I might be lying if I told you it was like a water slide on a tropical island every day, but it actually has become fun. And we have added a bit of our own flair (like a scripture sharing class and added some Charlotte Mason recommended books to the booklist) to “jazz it up” J&M Ranch style.
Before this curriculum, I was all over the map, and constantly doubting myself. What’s so great about this curriculum, you ask? Well, I’ll tell you:
It resonated with me as a teacher, and I stuck with it, no matter what.
So, there is the key to choosing a curriculum. Choose something that works for you as the teacher.
Unit studies is wonderful for other people, but for me, it was a horrific, terrifying nightmare. Why?
Too many crafty activities.
And in real life, I am not crafty.
Crafts tend to set my teeth on edge and make me feel like I am outside in Houston in the middle of August with 120% humidity and 112 degrees, being smothered by a wet, hairy dog blanket.
Unit studies made me cry. And to this day, I don’t know if my kids remember everything they were supposed to learn about ears and classical music, which was the only unit study we attempted.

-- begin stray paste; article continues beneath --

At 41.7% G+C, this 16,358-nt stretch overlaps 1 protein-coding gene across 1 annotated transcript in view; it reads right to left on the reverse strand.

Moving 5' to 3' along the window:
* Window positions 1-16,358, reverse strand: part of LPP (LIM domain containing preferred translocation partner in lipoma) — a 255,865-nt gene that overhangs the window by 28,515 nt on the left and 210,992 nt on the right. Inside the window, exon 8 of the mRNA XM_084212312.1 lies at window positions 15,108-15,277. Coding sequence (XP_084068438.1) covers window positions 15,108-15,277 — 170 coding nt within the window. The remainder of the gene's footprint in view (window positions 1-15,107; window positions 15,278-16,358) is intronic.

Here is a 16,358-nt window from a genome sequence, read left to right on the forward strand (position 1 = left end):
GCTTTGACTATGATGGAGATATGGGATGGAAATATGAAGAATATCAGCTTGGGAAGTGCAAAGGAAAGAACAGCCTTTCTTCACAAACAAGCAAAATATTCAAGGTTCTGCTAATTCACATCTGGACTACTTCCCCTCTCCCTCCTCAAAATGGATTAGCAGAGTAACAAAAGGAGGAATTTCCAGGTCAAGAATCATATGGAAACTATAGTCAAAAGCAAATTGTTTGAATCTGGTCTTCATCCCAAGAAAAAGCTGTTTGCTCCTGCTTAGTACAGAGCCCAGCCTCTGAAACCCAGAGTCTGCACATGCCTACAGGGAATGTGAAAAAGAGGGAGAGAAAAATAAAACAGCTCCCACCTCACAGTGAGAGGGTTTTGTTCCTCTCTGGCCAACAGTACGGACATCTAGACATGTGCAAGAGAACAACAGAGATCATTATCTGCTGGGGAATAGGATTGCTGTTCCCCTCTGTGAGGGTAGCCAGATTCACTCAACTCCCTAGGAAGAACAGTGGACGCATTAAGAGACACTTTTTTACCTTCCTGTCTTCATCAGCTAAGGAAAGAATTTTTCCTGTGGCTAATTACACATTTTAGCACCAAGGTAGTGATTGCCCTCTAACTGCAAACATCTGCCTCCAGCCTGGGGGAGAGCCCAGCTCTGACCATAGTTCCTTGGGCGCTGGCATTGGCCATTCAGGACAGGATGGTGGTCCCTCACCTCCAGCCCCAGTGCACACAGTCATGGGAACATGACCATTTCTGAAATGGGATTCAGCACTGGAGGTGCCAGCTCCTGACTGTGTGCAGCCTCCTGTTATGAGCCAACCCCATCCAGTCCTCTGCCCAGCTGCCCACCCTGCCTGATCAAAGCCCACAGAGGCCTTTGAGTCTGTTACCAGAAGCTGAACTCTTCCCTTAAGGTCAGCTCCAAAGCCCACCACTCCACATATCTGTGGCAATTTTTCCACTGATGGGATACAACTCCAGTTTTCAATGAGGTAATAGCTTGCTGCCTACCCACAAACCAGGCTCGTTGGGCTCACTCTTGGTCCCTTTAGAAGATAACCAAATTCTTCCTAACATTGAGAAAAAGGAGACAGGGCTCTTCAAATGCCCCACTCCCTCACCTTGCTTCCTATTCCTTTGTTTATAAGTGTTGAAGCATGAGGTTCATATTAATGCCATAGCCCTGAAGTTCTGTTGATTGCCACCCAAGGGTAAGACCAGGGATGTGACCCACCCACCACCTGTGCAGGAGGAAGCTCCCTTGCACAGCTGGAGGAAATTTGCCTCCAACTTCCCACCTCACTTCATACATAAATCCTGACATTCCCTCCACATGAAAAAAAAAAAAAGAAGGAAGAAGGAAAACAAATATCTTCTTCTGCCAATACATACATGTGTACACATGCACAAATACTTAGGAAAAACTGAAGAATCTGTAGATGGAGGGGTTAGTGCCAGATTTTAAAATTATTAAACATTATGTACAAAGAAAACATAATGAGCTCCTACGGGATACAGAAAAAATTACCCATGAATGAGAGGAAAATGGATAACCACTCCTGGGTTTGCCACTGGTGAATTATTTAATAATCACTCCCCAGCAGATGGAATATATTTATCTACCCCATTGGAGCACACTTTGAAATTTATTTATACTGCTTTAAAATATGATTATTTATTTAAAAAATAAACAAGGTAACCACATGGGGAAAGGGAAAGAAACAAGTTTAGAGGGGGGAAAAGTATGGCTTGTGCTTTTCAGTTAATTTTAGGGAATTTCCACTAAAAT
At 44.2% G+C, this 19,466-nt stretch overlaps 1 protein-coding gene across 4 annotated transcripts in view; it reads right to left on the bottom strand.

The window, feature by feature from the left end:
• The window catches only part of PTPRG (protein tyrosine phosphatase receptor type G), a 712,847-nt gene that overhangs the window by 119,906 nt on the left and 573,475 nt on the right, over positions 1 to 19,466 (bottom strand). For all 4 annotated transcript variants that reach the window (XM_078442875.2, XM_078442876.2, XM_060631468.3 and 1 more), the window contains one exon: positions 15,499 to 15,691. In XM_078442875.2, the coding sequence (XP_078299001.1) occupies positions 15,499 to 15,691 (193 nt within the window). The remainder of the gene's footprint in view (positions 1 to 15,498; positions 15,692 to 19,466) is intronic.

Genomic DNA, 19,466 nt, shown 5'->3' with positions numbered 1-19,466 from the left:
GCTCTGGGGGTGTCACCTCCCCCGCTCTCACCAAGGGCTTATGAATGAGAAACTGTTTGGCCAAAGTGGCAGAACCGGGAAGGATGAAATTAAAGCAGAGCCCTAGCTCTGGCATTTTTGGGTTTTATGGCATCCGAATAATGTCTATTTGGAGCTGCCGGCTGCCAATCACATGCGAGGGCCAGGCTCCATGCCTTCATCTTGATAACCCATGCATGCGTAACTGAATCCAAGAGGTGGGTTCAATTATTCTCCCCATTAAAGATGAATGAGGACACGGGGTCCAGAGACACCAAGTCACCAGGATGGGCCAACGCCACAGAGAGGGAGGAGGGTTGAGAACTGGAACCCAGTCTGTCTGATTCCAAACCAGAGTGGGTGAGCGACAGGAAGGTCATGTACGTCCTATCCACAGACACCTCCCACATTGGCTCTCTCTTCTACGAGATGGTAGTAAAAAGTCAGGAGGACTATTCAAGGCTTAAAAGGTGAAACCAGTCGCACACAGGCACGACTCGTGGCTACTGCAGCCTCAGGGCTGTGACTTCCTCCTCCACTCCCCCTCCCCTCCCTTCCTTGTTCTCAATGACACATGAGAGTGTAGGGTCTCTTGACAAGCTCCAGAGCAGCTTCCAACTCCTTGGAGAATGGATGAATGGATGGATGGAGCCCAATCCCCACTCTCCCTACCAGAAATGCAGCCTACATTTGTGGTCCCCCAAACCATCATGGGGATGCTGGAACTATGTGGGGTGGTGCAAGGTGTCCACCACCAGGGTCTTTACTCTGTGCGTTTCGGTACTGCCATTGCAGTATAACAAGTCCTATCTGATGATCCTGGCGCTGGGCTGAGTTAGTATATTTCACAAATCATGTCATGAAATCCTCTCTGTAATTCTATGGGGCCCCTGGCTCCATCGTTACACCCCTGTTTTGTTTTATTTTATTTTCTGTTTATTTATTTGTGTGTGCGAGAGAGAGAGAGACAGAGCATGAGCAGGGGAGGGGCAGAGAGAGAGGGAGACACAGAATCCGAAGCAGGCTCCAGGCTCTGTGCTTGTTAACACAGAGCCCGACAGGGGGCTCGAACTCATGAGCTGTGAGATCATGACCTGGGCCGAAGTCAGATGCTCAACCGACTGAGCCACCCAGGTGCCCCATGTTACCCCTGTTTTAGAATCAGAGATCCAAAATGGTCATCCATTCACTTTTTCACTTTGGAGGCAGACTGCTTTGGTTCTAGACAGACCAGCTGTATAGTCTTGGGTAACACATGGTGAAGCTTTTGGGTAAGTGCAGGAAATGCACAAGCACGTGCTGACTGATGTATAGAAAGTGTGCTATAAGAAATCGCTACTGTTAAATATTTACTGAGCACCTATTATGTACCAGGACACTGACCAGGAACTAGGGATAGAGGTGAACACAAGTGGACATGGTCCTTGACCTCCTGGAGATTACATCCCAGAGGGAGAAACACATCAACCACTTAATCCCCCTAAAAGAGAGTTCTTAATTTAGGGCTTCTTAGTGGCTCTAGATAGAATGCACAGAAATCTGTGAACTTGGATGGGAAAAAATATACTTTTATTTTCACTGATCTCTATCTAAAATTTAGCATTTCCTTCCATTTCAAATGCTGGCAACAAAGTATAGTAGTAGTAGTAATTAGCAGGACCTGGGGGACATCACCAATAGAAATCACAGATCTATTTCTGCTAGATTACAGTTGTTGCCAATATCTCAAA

LDS-based curriculum, which really resonated with some of my friends, made me feel like we were in Sunday School seven days a week. Don’t get me wrong–the gospel is interwoven throughout our day and in every subject, but this wasn’t the gospel, it was more like memorizing stuff…and then making a diorama or something.
And, I really missed math. Deep down, even though I am the writer who only hears “blah, blah, blah” when my husband (I love John!) starts saying anything that even remotely resembles numbers, I realized that for our children’s missions in life, they needed strong math skills.
I actually ached for math.
Pre-packaged, accredited was insane. For me, it was too much school and not enough home.
Also, again with the doilies and the cotton balls and pipe cleaners.
I am not anti-crafty (I love buying crafts, believe me!), and my children do that kind of thing occasionally after school, but if I had to do that every day, I would go crazy, and our house would be full of repurposed toilet paper rolls. Ugh.
Classical education was missing that math I had a gut feeling we needed more of, and Charlotte Mason was just too graceful and lovely and sweet for my family.
“Okay, children, we are going to go outside and sketch what we see in nature,” I said to my sweet faced little angels.